Patrick Hayes makes a good point regarding the workloads of the Tigers’ pitchers:
[Justin Verlander, Edwin Jackson and Jarrod Washburn] are on pace to set career-highs in innings pitched and all three are pitching much longer into games than they did a season ago . . . Jackson has never thrown 200 innings in a season (previous career-high was 181 last year) and is on pace to hit 210 this year. He’s been averaging 6.6 innings per start, up from 5.7 per appearance last season.
Verlander is throwing 6.6 innings per start as well, up slightly from his 6.1 last season. He’s on pace to throw 225 innings, up from his previous career-high of 201.
Something to watch out for, sure, and definitely the kind of thing that should inspire Jim Leyland to try and find a little rest for those guys somewhere down the stretch if at all possible. This Tigers team reminds me a lot of the 2007 Indians, and you’ll recall that their failure to get past Boston may very well have been due to Sabathia and Carmona simply tiring out by the time the ALCS rolled around.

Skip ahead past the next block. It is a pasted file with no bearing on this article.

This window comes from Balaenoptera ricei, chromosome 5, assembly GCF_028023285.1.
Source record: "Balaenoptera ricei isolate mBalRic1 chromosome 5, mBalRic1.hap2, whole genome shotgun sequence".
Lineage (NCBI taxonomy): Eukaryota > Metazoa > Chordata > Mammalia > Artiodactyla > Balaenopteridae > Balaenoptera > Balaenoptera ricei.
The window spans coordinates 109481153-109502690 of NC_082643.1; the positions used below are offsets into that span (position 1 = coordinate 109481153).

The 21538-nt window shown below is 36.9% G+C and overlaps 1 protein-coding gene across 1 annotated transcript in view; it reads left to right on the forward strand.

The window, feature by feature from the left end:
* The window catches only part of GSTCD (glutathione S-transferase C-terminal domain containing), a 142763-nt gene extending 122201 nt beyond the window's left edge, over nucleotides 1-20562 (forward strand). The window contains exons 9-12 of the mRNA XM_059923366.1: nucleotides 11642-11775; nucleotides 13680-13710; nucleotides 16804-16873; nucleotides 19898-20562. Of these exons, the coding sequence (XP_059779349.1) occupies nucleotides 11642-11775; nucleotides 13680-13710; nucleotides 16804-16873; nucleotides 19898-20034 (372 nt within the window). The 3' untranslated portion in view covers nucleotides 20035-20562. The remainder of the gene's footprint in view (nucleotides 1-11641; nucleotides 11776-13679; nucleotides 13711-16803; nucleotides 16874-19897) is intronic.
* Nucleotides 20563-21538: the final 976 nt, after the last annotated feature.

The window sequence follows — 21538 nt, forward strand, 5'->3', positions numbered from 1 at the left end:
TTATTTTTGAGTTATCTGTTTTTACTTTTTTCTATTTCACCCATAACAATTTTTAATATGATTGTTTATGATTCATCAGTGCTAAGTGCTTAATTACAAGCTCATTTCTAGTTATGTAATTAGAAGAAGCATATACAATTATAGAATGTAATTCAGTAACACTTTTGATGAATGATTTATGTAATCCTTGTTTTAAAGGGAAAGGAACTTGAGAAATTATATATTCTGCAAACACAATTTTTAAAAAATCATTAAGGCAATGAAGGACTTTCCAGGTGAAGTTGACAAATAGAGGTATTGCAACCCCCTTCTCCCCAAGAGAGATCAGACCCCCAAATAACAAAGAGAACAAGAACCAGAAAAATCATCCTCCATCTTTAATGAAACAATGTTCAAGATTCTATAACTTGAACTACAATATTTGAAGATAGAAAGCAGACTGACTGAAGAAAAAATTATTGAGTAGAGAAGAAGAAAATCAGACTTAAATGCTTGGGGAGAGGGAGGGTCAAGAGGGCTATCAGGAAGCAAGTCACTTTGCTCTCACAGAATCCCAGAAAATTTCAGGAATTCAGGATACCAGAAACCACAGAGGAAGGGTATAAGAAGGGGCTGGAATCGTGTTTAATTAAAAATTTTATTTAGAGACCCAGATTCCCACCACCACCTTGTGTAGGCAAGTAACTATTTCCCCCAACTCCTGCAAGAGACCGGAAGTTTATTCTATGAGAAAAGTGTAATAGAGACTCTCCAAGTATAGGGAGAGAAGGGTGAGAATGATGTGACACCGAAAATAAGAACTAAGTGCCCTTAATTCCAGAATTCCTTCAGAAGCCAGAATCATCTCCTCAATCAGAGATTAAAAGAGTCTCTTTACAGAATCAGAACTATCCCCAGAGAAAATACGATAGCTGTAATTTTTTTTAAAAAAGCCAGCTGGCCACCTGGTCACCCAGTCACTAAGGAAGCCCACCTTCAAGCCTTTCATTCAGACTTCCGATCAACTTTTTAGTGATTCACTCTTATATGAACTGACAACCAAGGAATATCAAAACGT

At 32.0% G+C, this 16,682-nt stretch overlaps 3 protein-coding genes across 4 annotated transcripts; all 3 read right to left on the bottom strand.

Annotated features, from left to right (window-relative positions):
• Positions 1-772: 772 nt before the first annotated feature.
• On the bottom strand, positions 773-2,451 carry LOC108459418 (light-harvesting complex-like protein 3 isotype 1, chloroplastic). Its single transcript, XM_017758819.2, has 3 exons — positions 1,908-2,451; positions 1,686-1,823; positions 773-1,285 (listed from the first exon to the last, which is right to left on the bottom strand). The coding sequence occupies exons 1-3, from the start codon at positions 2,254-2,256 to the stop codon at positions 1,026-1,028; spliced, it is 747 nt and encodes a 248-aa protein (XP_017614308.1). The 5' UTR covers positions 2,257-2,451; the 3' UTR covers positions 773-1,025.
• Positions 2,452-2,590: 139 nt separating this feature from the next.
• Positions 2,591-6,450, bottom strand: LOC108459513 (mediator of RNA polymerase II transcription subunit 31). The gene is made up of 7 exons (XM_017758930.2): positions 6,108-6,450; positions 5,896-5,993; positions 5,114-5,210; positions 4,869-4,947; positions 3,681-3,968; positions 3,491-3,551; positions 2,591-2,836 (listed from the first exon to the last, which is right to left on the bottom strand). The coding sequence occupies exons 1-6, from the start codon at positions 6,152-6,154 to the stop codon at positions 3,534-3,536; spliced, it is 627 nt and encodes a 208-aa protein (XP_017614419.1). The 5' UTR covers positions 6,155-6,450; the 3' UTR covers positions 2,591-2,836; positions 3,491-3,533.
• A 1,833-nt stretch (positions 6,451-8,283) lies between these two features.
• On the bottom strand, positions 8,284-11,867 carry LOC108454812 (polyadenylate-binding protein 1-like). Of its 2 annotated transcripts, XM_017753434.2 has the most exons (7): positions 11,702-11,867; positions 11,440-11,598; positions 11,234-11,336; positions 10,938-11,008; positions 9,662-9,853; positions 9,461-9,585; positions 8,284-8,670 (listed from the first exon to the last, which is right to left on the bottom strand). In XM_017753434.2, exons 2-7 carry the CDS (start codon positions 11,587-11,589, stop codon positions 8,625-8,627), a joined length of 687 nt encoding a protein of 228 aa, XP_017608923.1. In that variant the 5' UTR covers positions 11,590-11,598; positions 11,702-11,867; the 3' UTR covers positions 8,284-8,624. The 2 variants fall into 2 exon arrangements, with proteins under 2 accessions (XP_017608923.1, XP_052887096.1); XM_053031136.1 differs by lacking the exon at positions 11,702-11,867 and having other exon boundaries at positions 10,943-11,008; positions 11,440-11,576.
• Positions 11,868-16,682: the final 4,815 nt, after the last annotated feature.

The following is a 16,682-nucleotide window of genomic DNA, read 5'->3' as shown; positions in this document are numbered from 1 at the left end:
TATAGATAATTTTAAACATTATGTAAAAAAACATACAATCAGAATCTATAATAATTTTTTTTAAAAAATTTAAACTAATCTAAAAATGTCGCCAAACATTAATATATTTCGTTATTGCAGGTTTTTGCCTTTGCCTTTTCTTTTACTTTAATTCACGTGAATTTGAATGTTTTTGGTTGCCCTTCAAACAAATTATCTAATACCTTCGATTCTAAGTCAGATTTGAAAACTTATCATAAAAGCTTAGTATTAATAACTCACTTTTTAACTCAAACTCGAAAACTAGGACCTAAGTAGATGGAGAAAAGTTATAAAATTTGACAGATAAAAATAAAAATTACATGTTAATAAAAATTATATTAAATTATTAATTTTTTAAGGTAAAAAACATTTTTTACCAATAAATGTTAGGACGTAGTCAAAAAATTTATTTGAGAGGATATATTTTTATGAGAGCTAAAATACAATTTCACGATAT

Still, we’re not talking crazy workloads, and those guys have been generally durable. And as long as the White Sox lurk, it’s not like the Tigers have much of a choice but to throw them out there every fifth day.
CINCINNATI — The Los Angeles Dodgers placed pitcher Noah Syndergaard on the 15-day injured list Thursday with a blister on the index finger of his right throwing hand.
Dodgers manager Dave Roberts said the timetable for Syndergaard’s return is unknown despite the 15-day designation.
“The physical, the mental, the emotional part, as he’s talked about, has taken a toll on him,” Roberts said. “So, the ability to get him away from this. He left today to go back to Los Angeles to kind of get back to normalcy.”
Syndergaard allowed six runs and seven hits in three innings against the Cincinnati Reds on Tuesday night, raising his ERA to 7.16.
Syndergaard (1-4) has surrendered at least five runs in three straight starts.
Syndergaard has been trying to return to the player he was before Tommy John surgery sidelined him for the better part of the 2020 and 2021 seasons.
Roberts said Syndergaard will need at least “a few weeks” to both heal and get away from baseball and “reset.”
“I think searching and not being comfortable with where he was at in the moment is certainly evident in performance,” Roberts said. “So hopefully this time away will provide more clarity on who he is right now as a pitcher.
“Trying to perform when you’re searching at this level is extremely difficult. I applaud him from not running from it, but it’s still very difficult. Hopefully it can be a tale of two stories, two halves when he does come back.”